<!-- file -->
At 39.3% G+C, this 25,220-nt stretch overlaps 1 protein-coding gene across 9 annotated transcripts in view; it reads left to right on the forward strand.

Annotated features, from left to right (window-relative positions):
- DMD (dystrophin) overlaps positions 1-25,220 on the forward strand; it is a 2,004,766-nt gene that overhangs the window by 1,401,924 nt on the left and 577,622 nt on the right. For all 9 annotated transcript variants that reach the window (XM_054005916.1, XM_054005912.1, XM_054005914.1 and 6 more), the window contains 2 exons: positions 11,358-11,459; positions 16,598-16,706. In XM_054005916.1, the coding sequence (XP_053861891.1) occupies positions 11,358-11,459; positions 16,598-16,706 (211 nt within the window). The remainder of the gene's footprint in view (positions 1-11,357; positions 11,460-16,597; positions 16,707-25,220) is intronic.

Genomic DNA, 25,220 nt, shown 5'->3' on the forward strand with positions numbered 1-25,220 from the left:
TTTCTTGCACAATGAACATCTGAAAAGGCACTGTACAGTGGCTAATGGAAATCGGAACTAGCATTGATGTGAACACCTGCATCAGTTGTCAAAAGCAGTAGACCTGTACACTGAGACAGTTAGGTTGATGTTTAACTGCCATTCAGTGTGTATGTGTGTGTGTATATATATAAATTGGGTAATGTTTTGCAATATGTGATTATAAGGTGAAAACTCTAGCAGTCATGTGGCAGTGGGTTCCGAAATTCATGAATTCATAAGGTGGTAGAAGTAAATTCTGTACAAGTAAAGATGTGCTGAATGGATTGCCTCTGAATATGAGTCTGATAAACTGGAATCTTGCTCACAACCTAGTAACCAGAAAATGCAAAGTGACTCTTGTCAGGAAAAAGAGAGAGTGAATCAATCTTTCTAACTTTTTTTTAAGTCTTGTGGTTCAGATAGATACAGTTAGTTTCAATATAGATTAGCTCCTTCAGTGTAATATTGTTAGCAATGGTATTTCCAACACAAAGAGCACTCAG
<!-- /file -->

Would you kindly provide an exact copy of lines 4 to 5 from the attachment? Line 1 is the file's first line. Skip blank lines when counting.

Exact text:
Genomic DNA, 25,220 nt, shown 5'->3' on the forward strand with positions numbered 1-25,220 from the left:
TTTCTTGCACAATGAACATCTGAAAAGGCACTGTACAGTGGCTAATGGAAATCGGAACTAGCATTGATGTGAACACCTGCATCAGTTGTCAAAAGCAGTAGACCTGTACACTGAGACAGTTAGGTTGATGTTTAACTGCCATTCAGTGTGTATGTGTGTGTGTATATATATAAATTGGGTAATGTTTTGCAATATGTGATTATAAGGTGAAAACTCTAGCAGTCATGTGGCAGTGGGTTCCGAAATTCATGAATTCATAAGGTGGTAGAAGTAAATTCTGTACAAGTAAAGATGTGCTGAATGGATTGCCTCTGAATATGAGTCTGATAAACTGGAATCTTGCTCACAACCTAGTAACCAGAAAATGCAAAGTGACTCTTGTCAGGAAAAAGAGAGAGTGAATCAATCTTTCTAACTTTTTTTTAAGTCTTGTGGTTCAGATAGATACAGTTAGTTTCAATATAGATTAGCTCCTTCAGTGTAATATTGTTAGCAATGGTATTTCCAACACAAAGAGCACTCAG